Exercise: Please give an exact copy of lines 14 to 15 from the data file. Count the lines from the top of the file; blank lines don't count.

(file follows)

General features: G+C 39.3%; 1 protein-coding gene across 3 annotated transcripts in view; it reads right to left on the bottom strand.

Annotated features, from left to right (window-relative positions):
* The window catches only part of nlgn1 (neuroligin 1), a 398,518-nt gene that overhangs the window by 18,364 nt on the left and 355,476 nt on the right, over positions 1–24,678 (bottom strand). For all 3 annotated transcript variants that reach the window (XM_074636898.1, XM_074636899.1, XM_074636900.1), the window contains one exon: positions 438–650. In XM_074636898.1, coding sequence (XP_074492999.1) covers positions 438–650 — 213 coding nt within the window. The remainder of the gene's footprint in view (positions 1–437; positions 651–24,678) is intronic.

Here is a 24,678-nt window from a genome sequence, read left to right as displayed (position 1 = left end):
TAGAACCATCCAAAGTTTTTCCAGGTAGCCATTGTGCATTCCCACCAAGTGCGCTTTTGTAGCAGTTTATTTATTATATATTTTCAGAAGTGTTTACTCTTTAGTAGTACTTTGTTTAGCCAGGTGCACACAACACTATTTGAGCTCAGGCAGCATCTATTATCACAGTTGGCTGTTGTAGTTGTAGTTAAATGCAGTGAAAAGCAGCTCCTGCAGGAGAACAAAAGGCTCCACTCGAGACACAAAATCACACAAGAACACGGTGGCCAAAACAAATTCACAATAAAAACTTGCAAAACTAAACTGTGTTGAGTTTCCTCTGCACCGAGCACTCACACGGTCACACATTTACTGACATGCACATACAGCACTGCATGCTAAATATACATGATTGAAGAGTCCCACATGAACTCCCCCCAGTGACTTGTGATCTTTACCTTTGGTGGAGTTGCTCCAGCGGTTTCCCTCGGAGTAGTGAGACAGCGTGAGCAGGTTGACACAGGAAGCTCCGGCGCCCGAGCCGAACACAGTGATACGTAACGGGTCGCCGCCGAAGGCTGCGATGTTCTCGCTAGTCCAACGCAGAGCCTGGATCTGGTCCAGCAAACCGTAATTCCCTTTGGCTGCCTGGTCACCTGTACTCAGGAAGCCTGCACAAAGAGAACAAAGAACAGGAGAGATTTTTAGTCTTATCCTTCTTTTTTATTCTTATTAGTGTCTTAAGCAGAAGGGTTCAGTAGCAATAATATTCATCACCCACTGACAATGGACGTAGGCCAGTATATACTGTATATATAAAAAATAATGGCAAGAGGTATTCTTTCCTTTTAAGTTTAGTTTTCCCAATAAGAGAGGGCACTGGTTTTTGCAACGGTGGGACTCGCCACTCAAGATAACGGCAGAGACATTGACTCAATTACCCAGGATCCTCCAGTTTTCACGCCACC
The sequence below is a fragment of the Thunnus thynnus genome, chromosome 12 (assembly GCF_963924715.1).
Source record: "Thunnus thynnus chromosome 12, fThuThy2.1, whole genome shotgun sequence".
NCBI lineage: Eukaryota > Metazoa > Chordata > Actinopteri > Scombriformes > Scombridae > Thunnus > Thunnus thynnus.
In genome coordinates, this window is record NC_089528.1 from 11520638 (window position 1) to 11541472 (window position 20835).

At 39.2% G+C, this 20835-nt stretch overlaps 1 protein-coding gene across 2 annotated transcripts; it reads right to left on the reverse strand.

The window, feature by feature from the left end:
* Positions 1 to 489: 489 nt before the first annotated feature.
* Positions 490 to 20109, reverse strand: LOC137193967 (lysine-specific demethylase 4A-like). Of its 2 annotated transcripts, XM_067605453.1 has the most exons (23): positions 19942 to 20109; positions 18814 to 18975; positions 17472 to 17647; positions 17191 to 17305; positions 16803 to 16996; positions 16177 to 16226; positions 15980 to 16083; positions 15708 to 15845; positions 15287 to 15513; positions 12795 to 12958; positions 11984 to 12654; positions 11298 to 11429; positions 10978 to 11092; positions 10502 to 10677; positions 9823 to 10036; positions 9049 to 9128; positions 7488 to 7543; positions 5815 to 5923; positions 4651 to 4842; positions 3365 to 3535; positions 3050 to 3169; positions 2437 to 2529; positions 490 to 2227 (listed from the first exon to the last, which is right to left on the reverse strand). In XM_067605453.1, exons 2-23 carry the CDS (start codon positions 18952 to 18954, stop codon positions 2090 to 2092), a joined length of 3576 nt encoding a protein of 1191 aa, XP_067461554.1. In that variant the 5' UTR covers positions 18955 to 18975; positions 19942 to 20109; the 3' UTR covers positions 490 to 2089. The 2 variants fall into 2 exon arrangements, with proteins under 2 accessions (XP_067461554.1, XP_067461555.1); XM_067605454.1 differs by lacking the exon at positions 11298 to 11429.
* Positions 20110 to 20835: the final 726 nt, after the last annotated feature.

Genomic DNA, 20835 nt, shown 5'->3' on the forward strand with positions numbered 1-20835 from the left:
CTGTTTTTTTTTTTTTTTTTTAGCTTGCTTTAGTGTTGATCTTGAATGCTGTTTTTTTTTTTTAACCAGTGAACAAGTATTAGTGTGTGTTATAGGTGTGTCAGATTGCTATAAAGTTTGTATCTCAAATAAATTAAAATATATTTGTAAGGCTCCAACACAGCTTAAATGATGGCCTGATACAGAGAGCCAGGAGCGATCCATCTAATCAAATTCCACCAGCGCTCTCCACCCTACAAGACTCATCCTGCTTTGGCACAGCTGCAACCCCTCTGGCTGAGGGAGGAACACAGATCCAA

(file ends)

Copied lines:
* Positions 20110 to 20835: the final 726 nt, after the last annotated feature.

Genomic DNA, 20835 nt, shown 5'->3' on the forward strand with positions numbered 1-20835 from the left: